Christmas Shopping in the Seventeenth Century
By Carys Brown | @HistoryCarys
In October 2004, Christians, trade-unionists, and the festively-inclined rejoiced at the introduction of the Christmas Day (Trading) Act. Ever since then it has been illegal for large shops to be open on Christmas Day; workers theoretically have the chance to rest and spend time with loved ones; Christians can celebrate the festival undisturbed by other commitments. Three-and-a-half centuries before this legislation came into force the picture was somewhat different. In December 1643, zealously Christian shopkeepers stubbornly tried (and failed) to keep their businesses trading on Christmas Day against the riotous objections of the apprentice-boys of London. The dispute over Christmas trading and other festivities that lasted for much of the next two decades meant that for the rest of the seventeenth century it was the opening of shops of Christmas Day, rather than their closing, that was regarded as an expression of a pious Protestantism.
It was not until Christmas Eve 1652 that (following the execution of Charles I in January 1649) the Rump Parliament issued a proclamation that shops should be kept open on 25 December. However, this move was part of a longer-running ‘Puritan’ suspicion of Christmas celebrations that had been developing since the late sixteenth-century, and indeed in Scotland the celebration of that feast had been banned as early as the 1560s. This was not just because the most devout Protestants objected to the drunkenness, feasting, carding, gaming, and general revelry that had come to be impiously associated with the twelve days of Christmas, although this was certainly important in fuelling their objections. Rather, it was part of a broader anti-Catholicism which sought to stamp out all remnants of Catholic practice in England and Scotland. The designation of 25 December as a holy feast day was regarded to have been a superstitious creation of the Catholic Church, and therefore to be avoided at all costs.
The gains of Parliamentarians in the Civil Wars of the 1640s and the establishment of ‘Puritan’ republican rule in the 1650s allowed these views long held by a minority of the population to be put into practice more broadly. In 1645 the Directory of Public Worship made it clear that Christmas Day was to see no special observance, stating that feast days had ‘no Warrant in the Word of God’. Despite this, celebrations continued in many areas, and the various parliaments and governments of the next decade felt the need to repeatedly issue reminders, including that against shop closures in 1652, that Christmas was not to be superstitiously marked out as a special day of celebration. This sparked the publication of numerous satirical pamphlets and ballads in support of Christmas and in more general opposition to the Parliamentarian regimes, including Women will have their will: or, Give Christmas his due (1649) and The Vindication of Christmas, or His twelve yeares observations upon the times (1652).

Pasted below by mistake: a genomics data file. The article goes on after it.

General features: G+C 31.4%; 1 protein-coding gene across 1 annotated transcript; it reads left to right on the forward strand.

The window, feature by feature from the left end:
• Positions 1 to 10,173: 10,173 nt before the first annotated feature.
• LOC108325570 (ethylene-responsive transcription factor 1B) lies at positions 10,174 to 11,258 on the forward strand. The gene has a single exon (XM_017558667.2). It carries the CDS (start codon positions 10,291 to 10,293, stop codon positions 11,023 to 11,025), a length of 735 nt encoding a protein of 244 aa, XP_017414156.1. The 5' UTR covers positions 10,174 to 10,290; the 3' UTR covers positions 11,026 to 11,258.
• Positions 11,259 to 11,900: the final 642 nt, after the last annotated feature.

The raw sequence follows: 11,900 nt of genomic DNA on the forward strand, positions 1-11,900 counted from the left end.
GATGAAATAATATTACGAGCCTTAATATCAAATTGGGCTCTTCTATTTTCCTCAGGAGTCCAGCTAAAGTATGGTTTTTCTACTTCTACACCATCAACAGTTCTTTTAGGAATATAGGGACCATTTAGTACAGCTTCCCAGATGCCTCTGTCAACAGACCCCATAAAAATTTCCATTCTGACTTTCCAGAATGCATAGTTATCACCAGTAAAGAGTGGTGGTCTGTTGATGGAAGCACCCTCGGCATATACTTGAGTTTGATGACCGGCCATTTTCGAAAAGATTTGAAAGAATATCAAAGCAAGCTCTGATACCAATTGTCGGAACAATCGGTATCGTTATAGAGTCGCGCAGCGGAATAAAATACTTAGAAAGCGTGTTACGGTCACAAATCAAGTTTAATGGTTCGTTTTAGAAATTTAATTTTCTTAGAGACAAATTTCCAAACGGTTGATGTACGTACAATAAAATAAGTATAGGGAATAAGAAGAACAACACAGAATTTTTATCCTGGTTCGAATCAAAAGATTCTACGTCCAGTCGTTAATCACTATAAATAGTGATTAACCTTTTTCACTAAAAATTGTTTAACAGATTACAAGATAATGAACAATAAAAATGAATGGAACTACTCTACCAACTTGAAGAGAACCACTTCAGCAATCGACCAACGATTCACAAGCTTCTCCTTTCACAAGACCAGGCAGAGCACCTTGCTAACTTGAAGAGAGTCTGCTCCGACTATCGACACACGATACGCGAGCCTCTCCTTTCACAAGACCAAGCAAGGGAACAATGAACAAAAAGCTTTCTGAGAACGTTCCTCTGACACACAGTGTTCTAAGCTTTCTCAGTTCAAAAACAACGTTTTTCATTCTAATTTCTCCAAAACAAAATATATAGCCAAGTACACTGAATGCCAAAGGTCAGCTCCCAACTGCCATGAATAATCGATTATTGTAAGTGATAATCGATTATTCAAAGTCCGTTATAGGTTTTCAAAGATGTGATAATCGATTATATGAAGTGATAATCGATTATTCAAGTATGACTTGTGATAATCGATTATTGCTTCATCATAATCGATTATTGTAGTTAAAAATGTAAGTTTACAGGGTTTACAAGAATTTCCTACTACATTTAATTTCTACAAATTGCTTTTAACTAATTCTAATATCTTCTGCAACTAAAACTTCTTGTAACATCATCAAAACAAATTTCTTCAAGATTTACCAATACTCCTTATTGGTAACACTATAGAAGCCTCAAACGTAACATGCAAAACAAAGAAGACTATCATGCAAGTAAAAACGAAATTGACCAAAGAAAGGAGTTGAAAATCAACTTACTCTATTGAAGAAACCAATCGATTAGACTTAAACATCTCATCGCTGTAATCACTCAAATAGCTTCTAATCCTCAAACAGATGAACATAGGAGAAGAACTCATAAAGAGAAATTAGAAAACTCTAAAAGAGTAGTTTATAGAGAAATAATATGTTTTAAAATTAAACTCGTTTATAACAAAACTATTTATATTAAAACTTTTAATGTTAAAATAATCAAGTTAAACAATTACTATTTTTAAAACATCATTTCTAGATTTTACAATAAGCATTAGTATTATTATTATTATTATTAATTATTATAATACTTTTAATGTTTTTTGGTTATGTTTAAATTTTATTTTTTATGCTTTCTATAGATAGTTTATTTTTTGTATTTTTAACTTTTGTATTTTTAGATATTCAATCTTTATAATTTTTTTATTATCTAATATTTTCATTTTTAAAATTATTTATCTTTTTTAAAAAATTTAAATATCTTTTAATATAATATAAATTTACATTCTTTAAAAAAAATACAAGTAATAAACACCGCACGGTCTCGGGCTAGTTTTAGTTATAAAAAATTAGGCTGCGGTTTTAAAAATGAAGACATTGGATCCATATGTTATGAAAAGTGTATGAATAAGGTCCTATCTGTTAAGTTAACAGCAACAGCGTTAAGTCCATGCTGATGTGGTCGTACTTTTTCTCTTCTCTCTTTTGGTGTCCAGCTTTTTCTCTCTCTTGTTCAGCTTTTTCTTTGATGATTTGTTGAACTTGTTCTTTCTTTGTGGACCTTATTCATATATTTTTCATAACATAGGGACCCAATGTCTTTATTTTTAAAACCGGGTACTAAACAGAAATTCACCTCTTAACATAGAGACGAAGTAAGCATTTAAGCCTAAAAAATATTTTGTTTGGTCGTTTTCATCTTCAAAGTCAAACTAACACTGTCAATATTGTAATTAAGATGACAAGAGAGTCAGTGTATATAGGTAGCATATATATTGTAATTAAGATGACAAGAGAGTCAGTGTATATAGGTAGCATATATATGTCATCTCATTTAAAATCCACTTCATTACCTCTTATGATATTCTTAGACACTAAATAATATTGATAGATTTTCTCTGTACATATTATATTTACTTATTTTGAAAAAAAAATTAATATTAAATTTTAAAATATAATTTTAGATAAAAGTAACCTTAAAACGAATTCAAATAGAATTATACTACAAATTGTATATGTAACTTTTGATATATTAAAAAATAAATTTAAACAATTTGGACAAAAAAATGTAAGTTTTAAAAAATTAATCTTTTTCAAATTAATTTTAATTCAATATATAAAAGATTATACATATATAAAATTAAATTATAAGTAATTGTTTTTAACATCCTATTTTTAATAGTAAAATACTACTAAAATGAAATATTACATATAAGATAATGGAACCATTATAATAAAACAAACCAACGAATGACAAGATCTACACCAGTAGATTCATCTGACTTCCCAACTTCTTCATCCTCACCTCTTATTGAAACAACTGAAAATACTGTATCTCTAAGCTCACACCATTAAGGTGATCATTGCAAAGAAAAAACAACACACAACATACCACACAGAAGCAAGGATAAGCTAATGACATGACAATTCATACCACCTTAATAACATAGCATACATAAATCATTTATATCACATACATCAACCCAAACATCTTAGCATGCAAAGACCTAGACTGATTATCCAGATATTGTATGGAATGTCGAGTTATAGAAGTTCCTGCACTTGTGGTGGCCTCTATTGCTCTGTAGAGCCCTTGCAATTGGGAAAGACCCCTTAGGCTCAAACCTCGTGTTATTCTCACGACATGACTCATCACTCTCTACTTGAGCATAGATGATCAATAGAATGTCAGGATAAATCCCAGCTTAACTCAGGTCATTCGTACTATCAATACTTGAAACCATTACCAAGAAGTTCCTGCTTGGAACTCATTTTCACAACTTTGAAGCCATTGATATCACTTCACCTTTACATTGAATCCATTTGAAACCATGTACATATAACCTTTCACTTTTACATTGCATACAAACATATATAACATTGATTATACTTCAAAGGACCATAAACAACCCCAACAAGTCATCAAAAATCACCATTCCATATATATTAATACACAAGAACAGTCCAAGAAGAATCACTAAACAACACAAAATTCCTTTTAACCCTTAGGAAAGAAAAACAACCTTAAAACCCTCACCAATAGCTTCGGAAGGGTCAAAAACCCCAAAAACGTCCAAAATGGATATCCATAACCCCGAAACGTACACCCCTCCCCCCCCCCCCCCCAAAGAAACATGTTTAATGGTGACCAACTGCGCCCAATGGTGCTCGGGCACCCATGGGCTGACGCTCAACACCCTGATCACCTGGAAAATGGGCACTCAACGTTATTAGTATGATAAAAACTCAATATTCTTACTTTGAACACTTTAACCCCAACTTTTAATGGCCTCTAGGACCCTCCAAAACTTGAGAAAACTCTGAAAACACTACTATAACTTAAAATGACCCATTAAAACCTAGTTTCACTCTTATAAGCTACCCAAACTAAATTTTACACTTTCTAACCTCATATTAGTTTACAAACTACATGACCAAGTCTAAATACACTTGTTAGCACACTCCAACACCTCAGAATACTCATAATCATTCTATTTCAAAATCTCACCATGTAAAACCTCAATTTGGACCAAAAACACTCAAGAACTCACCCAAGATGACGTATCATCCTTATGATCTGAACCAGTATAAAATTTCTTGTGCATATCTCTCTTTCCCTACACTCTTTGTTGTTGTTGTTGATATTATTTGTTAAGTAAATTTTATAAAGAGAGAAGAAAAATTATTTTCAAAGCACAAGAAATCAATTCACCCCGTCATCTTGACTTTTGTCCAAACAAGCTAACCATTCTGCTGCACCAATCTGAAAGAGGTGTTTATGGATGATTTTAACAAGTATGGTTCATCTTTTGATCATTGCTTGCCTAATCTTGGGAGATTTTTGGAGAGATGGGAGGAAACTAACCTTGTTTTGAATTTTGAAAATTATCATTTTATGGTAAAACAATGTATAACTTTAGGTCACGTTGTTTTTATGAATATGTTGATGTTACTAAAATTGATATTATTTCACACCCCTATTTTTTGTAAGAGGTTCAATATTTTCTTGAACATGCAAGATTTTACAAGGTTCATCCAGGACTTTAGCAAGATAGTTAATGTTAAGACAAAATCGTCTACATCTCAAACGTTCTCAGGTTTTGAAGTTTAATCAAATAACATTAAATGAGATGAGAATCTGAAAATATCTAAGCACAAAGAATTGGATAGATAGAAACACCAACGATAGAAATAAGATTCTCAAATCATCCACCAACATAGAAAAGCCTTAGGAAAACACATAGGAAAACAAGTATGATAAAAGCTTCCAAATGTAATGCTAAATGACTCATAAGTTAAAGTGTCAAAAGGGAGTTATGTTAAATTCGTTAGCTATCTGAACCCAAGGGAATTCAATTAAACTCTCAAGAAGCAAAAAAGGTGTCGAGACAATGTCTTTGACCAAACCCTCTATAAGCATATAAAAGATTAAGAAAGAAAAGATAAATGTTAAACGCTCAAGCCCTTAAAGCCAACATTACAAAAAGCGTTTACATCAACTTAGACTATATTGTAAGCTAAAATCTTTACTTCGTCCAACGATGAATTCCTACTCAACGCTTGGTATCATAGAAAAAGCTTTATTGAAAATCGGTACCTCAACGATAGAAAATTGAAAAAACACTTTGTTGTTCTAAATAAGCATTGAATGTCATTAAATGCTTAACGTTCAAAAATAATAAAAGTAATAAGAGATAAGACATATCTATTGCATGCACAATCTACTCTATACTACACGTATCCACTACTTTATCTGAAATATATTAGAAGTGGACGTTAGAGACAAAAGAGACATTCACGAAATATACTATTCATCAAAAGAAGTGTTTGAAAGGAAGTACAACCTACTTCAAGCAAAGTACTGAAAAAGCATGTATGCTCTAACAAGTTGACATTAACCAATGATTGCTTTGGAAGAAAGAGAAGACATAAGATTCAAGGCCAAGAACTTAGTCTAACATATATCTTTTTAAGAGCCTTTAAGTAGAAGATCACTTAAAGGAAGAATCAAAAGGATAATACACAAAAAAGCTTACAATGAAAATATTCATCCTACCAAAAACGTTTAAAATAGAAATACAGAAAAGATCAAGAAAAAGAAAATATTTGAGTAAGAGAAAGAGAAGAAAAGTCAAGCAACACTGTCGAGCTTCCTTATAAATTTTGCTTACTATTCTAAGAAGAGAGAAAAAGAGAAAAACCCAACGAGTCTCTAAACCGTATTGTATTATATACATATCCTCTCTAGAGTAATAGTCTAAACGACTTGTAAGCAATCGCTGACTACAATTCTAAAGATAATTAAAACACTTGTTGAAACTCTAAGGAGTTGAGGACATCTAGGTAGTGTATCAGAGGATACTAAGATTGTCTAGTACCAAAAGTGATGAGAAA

Christmas celebrations were restored, along with the monarchy, in 1660, but the controversy surrounding Christmas opening did not dissolve. Quakers in particular, who believed that as all life was holy and that Christmas Day was therefore no different, continued to keep shops open on Christmas Day. This caused considerable consternation in some quarters. In Norwich in 1676, for instance, people threw snowballs and even bones through the windows of Quaker-owned shops that were open on 25 December. In 1679 a determined supporter of the Established Church, William Allen, wrote A friendly call, or, A seasonable perswasive to unity directed to all nonconformists and dissenters in religion from the Church of England which, among other things, criticised the avoidance of Christmas celebrations by Quakers and other nonconformists as superstitious in itself. The non-celebration of Christmas had become a mark of religious distinction.
Controversy over Christmas trading is not simply a product of today’s consumer society. It has a heritage going back some four-hundred years. The shape of debate is, however, now very different. Today’s advocates of Christmas trading are motivated by a secular economic drive, and many fear that this has led Christmas Day to become a day like no other, squeezing out the possibility of time specially set aside for religious observance or family gatherings. By contrast, and seemingly paradoxically, it was a deep-seated piety that motivated Puritan advocation of Christmas Day trading.
- Mark Stoyle, ‘No Christmas under Cronwell?’, BBC History Magazine, December 2013: http://www.historyextra.com/feature/no-christmas-under-cromwell-puritan-assault-christmas-during-1640s-and-1650s
- Chris Durston, ‘The Puritan War on Christmas’, History Today, 35, 12, December 1985: http://www.historytoday.com/chris-durston/puritan-war-christmas
Image: Directory for Public Worship, 1651, By Westminster Assembly [Public domain], via Wikimedia Commons.
 Nancy Black Sagafi-Nejad, Friends at the Bar: A Quaker View of Law, Conflict Resolution, and Legal Reform (Albany, NY: State University of New York Press, 2011), p. 31.